The left ventricle of the heart pumps oxygenated to the organs of the body. The ventricular septum keeps the left and right ventricles separate. The left ventricle is the more muscular of the two ventricles.
Oxygenated blood from the lungs enters the right atrium. A contraction from the left atrium sends this oxygenated blood through the mitral valve into the left atrium. The mitral valve closes so that blood does not seep back into the left atrium when the left ventricle contracts.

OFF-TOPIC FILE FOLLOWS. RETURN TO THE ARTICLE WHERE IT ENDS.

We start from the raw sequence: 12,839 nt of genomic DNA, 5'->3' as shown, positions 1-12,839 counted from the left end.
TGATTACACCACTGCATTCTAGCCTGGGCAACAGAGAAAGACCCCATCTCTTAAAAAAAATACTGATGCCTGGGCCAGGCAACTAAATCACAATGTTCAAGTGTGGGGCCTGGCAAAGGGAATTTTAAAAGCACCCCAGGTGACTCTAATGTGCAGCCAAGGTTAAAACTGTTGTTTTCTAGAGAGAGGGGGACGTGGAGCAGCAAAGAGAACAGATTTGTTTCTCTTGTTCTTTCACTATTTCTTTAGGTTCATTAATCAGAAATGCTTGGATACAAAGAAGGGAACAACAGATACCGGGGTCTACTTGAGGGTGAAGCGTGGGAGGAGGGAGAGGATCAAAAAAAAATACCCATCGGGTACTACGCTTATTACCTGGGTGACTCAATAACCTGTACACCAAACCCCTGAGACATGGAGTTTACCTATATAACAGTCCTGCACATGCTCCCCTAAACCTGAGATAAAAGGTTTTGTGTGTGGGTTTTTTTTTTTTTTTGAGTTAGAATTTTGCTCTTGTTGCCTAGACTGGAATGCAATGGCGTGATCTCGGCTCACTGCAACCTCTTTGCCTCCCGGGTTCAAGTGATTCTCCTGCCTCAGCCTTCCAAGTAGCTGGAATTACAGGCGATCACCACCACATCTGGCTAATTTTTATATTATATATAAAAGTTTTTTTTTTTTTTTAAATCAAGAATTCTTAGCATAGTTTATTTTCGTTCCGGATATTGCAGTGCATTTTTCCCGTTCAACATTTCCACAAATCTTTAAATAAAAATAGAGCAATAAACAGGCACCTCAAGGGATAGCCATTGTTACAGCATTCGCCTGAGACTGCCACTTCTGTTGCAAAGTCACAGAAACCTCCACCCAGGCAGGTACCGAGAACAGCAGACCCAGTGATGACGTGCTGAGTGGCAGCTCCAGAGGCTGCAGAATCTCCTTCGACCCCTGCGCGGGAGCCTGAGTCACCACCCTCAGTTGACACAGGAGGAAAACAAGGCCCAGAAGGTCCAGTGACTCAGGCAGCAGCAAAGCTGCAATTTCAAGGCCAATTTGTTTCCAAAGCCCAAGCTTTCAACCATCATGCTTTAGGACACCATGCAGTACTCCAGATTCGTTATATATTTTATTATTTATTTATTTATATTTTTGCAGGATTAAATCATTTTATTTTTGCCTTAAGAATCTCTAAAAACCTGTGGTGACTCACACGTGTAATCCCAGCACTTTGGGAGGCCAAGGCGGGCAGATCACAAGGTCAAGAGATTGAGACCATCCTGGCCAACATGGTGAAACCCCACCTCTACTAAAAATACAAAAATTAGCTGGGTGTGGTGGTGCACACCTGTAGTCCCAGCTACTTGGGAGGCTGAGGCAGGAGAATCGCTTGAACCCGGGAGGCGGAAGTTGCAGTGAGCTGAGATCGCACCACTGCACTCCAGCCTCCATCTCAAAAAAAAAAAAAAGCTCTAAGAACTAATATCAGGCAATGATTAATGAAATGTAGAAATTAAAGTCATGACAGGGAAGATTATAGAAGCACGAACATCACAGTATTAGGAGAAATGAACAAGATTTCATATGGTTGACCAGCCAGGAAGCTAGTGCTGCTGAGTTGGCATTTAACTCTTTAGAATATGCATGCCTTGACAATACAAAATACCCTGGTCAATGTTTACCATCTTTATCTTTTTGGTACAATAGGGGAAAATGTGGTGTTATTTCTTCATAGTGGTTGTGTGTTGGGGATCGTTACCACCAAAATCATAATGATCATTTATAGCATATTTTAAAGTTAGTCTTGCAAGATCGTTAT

Left ventricle contraction pushes blood into the aorta, the largest artery into the body. From the aorta, several smaller constituent arteries arise, and these arteries bring blood to nourish the different parts of the body.